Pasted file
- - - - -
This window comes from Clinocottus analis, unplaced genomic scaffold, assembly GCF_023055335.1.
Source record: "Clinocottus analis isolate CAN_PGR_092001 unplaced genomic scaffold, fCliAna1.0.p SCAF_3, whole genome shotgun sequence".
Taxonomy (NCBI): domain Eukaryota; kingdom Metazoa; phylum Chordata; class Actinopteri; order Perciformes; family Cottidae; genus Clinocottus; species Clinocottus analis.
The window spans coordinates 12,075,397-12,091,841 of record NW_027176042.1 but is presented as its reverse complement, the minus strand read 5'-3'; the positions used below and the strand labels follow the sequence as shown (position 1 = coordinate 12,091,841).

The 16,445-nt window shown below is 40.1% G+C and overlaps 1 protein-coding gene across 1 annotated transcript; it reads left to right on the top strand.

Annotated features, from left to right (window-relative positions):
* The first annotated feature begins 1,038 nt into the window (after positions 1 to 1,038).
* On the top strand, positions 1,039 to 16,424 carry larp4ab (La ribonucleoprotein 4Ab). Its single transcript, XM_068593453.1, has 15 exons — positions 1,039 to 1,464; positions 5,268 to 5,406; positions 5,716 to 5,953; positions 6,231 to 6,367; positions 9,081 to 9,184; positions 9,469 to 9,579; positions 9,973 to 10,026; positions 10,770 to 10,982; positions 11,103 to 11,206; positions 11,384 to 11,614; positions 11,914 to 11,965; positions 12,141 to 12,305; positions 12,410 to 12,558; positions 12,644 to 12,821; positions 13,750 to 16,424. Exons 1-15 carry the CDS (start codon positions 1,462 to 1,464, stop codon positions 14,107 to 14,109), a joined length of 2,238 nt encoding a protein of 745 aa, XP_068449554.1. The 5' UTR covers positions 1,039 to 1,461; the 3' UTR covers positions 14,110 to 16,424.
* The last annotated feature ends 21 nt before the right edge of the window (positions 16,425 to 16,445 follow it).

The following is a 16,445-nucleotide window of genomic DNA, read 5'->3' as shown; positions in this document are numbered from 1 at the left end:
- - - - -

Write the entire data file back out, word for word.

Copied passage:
This window comes from Clinocottus analis, unplaced genomic scaffold, assembly GCF_023055335.1.
Source record: "Clinocottus analis isolate CAN_PGR_092001 unplaced genomic scaffold, fCliAna1.0.p SCAF_3, whole genome shotgun sequence".
Taxonomy (NCBI): domain Eukaryota; kingdom Metazoa; phylum Chordata; class Actinopteri; order Perciformes; family Cottidae; genus Clinocottus; species Clinocottus analis.
The window spans coordinates 12,075,397-12,091,841 of record NW_027176042.1 but is presented as its reverse complement, the minus strand read 5'-3'; the positions used below and the strand labels follow the sequence as shown (position 1 = coordinate 12,091,841).

The 16,445-nt window shown below is 40.1% G+C and overlaps 1 protein-coding gene across 1 annotated transcript; it reads left to right on the top strand.

Annotated features, from left to right (window-relative positions):
* The first annotated feature begins 1,038 nt into the window (after positions 1 to 1,038).
* On the top strand, positions 1,039 to 16,424 carry larp4ab (La ribonucleoprotein 4Ab). Its single transcript, XM_068593453.1, has 15 exons — positions 1,039 to 1,464; positions 5,268 to 5,406; positions 5,716 to 5,953; positions 6,231 to 6,367; positions 9,081 to 9,184; positions 9,469 to 9,579; positions 9,973 to 10,026; positions 10,770 to 10,982; positions 11,103 to 11,206; positions 11,384 to 11,614; positions 11,914 to 11,965; positions 12,141 to 12,305; positions 12,410 to 12,558; positions 12,644 to 12,821; positions 13,750 to 16,424. Exons 1-15 carry the CDS (start codon positions 1,462 to 1,464, stop codon positions 14,107 to 14,109), a joined length of 2,238 nt encoding a protein of 745 aa, XP_068449554.1. The 5' UTR covers positions 1,039 to 1,461; the 3' UTR covers positions 14,110 to 16,424.
* The last annotated feature ends 21 nt before the right edge of the window (positions 16,425 to 16,445 follow it).

The following is a 16,445-nucleotide window of genomic DNA, read 5'->3' as shown; positions in this document are numbered from 1 at the left end: